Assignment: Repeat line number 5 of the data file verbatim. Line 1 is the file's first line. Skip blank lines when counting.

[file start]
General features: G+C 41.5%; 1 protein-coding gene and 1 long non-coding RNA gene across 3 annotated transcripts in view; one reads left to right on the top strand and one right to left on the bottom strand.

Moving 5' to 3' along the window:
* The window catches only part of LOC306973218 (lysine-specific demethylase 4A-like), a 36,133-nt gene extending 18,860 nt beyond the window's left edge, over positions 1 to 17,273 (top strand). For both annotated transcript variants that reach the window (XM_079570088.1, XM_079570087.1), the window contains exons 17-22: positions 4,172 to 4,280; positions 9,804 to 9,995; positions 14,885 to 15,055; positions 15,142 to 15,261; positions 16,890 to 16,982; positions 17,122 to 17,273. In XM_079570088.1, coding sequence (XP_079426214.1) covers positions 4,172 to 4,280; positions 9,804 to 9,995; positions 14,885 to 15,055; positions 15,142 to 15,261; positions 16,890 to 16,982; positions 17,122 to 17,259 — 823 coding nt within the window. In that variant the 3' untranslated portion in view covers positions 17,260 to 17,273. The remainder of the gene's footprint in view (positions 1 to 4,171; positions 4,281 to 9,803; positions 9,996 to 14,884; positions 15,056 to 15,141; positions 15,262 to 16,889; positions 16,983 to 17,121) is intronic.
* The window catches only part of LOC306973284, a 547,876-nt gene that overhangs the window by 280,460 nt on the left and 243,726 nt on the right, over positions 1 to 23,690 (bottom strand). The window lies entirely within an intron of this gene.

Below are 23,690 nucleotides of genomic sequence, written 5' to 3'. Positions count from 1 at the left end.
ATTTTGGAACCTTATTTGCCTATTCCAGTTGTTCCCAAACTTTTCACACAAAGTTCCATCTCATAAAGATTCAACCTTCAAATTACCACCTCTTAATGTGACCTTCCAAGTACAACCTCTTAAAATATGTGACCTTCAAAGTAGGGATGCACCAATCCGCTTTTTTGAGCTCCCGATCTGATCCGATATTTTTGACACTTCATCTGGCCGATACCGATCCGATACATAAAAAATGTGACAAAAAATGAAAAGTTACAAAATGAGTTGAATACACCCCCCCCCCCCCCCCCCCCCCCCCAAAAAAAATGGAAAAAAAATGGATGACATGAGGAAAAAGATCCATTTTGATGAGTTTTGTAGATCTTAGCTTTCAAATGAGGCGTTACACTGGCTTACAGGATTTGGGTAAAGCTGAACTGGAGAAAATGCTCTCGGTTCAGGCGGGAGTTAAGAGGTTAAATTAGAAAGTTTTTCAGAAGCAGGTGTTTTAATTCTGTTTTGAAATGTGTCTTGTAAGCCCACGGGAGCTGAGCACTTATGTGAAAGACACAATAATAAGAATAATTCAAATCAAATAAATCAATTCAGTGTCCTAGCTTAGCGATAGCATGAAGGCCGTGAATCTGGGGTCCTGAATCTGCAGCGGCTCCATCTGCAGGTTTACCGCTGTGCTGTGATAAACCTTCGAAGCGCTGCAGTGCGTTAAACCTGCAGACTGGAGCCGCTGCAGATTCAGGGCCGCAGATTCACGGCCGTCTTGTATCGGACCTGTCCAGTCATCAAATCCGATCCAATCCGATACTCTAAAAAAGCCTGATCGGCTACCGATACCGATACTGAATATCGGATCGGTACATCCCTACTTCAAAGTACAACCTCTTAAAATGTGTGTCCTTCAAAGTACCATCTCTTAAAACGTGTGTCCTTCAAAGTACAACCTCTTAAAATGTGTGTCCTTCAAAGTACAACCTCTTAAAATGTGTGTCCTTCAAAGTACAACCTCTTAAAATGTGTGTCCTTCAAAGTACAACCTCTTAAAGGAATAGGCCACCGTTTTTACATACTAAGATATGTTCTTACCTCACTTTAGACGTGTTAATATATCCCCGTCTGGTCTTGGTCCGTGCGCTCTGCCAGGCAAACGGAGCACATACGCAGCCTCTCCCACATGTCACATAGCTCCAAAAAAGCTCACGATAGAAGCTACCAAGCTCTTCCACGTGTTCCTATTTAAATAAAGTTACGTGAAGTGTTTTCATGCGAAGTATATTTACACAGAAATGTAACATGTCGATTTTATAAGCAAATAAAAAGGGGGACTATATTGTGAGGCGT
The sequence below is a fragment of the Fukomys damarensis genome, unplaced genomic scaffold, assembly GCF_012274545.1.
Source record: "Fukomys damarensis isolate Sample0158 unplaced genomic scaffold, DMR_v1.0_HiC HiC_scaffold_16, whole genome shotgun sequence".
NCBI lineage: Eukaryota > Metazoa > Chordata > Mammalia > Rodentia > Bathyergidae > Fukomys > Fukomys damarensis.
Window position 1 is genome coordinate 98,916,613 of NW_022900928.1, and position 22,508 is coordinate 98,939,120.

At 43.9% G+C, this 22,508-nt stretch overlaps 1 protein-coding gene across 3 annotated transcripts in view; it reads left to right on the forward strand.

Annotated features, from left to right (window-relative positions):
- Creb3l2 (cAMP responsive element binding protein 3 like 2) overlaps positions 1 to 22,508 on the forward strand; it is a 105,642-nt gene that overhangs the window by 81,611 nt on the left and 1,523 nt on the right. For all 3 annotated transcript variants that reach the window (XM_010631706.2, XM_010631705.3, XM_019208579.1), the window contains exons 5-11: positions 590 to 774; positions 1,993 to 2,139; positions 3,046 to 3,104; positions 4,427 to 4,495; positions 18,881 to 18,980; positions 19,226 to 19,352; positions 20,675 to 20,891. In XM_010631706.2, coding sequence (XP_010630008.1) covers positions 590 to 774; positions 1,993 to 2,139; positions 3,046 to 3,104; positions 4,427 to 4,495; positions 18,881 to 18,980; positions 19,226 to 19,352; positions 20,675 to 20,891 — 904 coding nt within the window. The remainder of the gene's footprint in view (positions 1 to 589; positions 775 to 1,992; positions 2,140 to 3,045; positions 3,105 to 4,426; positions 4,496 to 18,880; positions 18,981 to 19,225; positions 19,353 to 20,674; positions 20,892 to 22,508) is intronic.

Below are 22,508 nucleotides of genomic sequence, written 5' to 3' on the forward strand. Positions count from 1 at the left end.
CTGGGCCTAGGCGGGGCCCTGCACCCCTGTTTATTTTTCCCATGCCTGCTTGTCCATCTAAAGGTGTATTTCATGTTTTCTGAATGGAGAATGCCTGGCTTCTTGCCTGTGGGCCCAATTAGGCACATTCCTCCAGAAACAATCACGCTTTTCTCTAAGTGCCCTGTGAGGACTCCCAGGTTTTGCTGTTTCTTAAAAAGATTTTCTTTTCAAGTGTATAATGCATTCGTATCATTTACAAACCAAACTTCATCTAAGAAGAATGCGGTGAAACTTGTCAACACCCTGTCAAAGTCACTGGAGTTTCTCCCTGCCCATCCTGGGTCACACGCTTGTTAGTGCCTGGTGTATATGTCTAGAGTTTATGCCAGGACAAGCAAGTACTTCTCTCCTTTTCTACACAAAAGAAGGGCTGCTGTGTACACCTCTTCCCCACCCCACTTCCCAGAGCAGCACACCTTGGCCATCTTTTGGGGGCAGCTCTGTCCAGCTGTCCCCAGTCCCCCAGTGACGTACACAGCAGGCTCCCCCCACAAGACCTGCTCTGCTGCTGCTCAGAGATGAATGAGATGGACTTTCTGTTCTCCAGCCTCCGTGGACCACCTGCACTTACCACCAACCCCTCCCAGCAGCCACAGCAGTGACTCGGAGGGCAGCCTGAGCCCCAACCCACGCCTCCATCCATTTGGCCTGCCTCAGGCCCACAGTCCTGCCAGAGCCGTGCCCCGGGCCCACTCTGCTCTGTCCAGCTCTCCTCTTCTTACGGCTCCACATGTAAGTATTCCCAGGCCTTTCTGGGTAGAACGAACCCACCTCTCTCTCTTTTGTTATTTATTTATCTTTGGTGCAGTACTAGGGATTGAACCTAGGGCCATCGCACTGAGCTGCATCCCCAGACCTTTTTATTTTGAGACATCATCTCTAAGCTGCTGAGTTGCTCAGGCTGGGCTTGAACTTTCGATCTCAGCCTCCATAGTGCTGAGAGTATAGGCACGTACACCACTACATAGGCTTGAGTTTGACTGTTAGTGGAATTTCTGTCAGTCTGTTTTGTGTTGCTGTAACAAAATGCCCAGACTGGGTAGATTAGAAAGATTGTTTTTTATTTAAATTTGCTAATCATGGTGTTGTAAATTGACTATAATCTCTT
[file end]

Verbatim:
Below are 23,690 nucleotides of genomic sequence, written 5' to 3'. Positions count from 1 at the left end.